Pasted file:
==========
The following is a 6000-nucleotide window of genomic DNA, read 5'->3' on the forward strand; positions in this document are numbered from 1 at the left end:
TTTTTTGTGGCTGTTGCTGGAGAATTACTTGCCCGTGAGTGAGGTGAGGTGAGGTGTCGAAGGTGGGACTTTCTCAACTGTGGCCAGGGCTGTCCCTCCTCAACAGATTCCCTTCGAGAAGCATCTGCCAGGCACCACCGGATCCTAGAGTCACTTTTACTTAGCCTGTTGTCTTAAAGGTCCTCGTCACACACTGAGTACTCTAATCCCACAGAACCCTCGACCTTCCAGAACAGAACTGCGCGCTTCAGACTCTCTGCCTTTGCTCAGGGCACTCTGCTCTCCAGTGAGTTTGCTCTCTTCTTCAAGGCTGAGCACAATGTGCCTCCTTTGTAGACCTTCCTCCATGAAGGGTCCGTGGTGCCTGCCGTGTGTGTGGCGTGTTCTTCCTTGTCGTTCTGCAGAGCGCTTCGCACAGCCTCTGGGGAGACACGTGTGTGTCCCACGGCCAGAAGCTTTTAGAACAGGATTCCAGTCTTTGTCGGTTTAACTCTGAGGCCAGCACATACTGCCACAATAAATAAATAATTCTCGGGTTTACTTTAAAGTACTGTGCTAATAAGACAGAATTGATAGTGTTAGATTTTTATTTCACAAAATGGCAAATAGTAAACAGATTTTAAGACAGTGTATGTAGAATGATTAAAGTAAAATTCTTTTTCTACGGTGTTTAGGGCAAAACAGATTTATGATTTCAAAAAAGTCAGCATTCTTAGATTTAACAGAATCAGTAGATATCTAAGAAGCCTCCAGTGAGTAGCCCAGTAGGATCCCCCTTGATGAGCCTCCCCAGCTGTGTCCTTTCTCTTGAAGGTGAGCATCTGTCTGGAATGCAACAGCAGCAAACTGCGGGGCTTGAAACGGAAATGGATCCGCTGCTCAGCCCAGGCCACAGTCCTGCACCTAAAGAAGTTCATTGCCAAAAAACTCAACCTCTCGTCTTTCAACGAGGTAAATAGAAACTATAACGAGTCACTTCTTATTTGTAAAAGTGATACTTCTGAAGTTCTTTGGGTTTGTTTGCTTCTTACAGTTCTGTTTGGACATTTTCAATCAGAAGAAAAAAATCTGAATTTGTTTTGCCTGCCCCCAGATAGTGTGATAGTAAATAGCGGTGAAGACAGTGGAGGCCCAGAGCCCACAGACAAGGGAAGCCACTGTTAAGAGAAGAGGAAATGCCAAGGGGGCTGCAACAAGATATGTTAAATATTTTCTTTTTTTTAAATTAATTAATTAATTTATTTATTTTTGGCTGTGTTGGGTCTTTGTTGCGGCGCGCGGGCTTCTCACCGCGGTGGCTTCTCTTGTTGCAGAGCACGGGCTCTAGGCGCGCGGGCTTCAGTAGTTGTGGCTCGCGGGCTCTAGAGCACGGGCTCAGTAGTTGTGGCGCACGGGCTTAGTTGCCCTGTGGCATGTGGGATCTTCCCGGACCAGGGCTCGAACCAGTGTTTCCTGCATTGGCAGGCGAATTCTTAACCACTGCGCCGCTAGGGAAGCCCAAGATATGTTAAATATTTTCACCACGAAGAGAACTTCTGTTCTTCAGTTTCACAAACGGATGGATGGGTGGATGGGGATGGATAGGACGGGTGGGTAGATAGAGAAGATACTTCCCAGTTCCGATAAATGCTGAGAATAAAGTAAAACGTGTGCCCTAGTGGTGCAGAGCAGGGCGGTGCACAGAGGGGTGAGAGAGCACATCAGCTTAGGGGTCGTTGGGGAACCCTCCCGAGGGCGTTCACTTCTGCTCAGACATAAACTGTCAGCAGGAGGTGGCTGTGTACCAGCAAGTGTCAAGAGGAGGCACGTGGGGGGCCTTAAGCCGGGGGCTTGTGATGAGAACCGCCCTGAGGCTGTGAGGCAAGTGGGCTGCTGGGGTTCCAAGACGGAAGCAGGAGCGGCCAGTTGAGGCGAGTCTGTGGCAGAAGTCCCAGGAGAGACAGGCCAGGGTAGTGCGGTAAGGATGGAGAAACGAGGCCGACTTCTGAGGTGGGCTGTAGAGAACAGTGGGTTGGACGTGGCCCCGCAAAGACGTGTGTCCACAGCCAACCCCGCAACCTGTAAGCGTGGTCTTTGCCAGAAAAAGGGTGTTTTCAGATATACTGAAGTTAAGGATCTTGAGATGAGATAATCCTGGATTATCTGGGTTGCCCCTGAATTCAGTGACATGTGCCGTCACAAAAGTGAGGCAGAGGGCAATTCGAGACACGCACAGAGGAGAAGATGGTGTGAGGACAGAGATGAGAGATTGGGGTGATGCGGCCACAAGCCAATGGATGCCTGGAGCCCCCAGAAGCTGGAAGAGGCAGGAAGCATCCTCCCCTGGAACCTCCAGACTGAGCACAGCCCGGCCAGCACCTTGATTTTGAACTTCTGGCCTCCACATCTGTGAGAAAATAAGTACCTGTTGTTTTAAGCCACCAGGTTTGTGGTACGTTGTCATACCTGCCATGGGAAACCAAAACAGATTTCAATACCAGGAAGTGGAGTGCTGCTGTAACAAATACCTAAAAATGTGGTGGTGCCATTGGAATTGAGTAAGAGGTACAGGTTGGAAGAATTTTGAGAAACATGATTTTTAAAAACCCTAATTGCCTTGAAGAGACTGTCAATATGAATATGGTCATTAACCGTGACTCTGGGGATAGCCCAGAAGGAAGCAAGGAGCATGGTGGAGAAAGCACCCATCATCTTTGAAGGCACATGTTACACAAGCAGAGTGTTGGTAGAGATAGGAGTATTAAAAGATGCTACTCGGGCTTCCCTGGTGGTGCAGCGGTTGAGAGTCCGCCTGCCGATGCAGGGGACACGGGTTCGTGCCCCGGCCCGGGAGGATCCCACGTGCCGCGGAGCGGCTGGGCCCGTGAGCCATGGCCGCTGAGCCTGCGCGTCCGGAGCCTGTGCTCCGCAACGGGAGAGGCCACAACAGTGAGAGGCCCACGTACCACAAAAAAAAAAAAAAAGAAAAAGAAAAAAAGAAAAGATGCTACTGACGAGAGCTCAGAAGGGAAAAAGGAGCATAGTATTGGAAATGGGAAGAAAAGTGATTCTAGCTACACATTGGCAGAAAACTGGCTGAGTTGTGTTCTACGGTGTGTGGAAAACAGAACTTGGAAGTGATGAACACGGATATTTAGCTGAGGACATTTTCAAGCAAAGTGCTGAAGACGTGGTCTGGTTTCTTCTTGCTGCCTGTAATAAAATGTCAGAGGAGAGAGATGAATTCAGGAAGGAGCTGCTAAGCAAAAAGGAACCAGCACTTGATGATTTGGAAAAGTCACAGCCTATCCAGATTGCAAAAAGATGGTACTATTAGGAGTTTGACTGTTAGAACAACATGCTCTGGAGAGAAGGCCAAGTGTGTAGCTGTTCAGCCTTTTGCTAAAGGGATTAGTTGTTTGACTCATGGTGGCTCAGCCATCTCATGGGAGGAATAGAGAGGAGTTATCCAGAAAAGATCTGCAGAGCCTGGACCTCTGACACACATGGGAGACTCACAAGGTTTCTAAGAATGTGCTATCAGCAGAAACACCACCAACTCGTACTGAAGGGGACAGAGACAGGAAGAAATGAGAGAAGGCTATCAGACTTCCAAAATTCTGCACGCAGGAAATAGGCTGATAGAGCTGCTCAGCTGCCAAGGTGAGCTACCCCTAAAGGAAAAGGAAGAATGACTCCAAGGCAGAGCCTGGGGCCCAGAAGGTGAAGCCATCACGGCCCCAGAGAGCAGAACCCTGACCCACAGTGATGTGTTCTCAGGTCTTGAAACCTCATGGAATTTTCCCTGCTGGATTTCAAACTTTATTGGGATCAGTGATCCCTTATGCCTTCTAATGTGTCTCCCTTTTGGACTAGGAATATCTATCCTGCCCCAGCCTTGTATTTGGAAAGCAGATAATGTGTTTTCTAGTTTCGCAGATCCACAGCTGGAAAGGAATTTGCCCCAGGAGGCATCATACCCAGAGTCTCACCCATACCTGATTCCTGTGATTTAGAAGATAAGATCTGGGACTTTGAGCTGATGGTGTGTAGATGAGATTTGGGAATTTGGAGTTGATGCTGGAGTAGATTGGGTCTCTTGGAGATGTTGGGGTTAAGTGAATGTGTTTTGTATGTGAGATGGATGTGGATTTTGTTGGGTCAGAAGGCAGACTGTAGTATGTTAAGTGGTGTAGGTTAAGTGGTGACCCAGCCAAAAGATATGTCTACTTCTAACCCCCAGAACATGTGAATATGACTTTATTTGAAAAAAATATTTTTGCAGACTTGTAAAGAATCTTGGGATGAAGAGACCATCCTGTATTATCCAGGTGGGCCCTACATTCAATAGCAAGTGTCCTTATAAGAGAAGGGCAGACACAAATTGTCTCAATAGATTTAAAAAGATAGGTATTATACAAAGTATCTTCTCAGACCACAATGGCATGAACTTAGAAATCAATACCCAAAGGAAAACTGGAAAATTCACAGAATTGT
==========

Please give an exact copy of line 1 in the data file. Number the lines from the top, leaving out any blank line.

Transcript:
The following is a 6000-nucleotide window of genomic DNA, read 5'->3' on the forward strand; positions in this document are numbered from 1 at the left end: